## What is a Definitive Screening Design?

A **Definitive Screening Design (DSD)** allows you to study the effects of a large number of factors* in a relatively small experiment. In simple terms, **DSDs are an improvement on standard screening designs** (like the Plackett-Burman) that prevent confounding of factors and can also detect non-linear responses.

**Factors *are sets of observed variables with similar response patterns; They are associated with a confounding variable that isnâ€™t directly measured.

## Definitive Screening Design vs. Standard Screening Design

One of the main differences (SAS, 2015) is that a definitive screening design can estimate quadratic (curvilinear) effects when the model contains only main effects and quadratic effects; a standard screening design can only detect linear effects on the response.

Another significant difference between the two designs is how they handle confounding. In Definitive Screening Designs, there is **never complete confounding** with any sets of two-factor interactions. For standard screening designs, the issue of confounding is only addressed with fractional factorial designs that are Resolution IV or higher. *Resolution* tells you how much confounding is in your model; resolution IV designs have—at most—confounding involving three-factor interactions. Confounding in resolution III designs (which are probably used the most) isn’t addressed at all with a standard screening design.

## Appropriate Uses for DSDs

Factors (levels of independent variables) should ideally have the following characteristics for a successful DSD:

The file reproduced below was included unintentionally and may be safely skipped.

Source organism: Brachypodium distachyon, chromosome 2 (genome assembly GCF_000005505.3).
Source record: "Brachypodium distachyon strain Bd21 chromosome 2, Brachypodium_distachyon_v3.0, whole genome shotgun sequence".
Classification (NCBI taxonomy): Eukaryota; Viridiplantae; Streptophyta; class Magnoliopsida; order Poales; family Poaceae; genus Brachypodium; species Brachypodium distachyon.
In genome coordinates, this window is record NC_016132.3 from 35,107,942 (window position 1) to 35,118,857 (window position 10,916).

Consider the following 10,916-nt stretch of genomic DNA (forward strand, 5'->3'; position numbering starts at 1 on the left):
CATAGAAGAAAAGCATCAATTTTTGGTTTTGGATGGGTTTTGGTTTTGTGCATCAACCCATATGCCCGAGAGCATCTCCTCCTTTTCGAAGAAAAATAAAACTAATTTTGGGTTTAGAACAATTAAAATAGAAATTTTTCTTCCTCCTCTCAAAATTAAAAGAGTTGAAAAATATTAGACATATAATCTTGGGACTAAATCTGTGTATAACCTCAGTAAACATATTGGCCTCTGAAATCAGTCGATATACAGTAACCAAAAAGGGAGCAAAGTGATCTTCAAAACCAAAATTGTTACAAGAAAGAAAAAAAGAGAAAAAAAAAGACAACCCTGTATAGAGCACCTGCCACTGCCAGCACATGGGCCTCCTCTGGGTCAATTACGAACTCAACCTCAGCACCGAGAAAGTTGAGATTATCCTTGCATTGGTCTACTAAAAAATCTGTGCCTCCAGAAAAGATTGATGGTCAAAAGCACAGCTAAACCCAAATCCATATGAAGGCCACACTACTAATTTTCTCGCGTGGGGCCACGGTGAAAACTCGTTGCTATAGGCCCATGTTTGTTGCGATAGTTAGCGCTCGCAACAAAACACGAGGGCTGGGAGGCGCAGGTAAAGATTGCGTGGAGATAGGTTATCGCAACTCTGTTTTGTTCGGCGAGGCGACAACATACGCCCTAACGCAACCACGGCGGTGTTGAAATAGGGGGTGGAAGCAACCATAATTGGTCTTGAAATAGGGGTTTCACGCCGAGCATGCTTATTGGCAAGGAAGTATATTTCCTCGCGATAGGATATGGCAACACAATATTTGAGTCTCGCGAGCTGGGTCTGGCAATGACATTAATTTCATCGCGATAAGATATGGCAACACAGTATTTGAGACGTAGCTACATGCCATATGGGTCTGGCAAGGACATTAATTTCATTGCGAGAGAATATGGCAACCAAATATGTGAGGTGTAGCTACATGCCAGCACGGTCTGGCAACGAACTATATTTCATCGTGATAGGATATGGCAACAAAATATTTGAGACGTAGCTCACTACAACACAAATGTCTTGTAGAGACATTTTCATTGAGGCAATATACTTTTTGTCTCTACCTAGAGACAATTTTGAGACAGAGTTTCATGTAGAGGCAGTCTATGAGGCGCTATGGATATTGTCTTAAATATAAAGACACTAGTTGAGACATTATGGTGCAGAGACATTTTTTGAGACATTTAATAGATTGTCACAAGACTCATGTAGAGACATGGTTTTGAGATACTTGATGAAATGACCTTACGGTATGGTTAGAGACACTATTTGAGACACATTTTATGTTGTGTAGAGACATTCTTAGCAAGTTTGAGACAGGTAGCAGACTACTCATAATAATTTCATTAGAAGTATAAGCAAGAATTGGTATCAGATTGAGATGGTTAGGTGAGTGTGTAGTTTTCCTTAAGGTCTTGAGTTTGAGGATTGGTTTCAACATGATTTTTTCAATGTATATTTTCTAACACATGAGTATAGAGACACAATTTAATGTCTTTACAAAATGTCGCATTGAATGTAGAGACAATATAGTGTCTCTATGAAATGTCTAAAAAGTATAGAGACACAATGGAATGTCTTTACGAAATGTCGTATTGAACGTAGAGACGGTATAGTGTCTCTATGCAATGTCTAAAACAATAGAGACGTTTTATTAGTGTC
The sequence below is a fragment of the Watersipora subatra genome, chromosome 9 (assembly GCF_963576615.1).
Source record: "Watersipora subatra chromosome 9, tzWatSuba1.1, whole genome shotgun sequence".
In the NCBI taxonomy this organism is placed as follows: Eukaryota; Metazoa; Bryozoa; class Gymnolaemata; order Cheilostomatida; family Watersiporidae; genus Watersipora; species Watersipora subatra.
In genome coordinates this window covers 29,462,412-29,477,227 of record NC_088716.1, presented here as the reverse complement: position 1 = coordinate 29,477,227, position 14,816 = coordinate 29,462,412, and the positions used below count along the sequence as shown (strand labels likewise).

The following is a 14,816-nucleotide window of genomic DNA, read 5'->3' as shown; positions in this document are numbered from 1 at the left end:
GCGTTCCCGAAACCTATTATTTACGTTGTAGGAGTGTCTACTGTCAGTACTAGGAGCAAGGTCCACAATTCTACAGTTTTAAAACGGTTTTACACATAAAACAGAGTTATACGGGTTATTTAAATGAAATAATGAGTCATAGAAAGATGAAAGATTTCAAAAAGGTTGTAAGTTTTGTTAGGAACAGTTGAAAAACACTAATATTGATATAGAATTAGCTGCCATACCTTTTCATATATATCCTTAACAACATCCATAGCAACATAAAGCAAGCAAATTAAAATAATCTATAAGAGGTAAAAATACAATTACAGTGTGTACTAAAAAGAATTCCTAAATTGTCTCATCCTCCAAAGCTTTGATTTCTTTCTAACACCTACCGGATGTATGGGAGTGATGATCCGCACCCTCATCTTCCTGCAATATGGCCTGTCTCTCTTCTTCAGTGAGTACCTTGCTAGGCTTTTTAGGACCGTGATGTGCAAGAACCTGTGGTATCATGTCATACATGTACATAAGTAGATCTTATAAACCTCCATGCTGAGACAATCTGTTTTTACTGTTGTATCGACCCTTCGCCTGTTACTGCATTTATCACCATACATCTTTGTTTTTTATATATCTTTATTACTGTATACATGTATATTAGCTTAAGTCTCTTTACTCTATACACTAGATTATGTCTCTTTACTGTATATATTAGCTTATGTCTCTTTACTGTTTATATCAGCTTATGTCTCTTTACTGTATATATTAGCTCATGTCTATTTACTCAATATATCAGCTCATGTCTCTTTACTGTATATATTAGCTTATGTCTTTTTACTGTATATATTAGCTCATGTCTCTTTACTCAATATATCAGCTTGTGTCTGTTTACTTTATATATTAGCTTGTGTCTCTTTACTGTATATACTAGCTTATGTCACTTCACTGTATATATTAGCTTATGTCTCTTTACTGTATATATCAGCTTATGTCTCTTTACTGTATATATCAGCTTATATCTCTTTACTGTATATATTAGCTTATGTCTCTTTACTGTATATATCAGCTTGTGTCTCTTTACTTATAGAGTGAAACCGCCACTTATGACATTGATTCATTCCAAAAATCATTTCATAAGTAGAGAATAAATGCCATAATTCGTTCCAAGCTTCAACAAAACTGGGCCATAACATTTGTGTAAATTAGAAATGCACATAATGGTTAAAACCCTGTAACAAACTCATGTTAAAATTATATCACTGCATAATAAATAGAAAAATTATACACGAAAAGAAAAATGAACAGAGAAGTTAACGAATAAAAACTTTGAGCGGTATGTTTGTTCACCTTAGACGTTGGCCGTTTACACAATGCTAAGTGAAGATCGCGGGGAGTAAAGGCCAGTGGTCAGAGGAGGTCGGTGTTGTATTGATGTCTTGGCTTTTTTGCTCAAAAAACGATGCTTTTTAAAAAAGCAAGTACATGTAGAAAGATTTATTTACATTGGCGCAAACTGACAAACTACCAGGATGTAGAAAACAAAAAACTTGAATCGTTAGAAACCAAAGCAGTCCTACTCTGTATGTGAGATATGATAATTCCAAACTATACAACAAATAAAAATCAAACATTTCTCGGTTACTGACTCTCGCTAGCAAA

**Continuous factors**are ideal.**Categorical factors are strongly**. A small percentage of categorical factors are fine, but too many and the result is what Jones and Nachtsheim (2013) call “…an undesirable choice.”*not*preferred- Start with at least
**six factors**. For 4 or 5 factors, create a DSD for 6 factors, then drop the last two columns. **Each individual factor should be able to combine with any other factor**. If any combinations are not possible, this reduces the design’s power.- Factors should be independent of each other. For example, if one goes up, it shouldn’t cause another factor to go down.

General Tips:

- Use during the
**first experimental stages**when reducing a large number of factors to a more manageable number. - Do not run the DSD as a
*split-plot design*or when the*a priori*model has higher order effects.

## References

Jones, B. & Nachtsheim, C. (2013). Definitive Screening Designs with Added Two-Level Categorical Factors. Journal

Journal of Quality Technology. Volume 45, Issue 2. Retrieved December 10 2017 from: https://www.jmp.com/content/dam/jmp/documents/en/white-papers/dsd-with-added-two-level-categorical-factors.pdf

Jones, B. (2016). Proper and improper use of Definitive Screening Designs (DSDs). Retrieved December 10 2017 from: https://community.jmp.com/t5/JMP-Blog/Proper-and-improper-use-of-Definitive-Screening-Designs-DSDs/ba-p/30703

SAS (2015). JMP 12 Design of Experiments Guide. SAS Institute.

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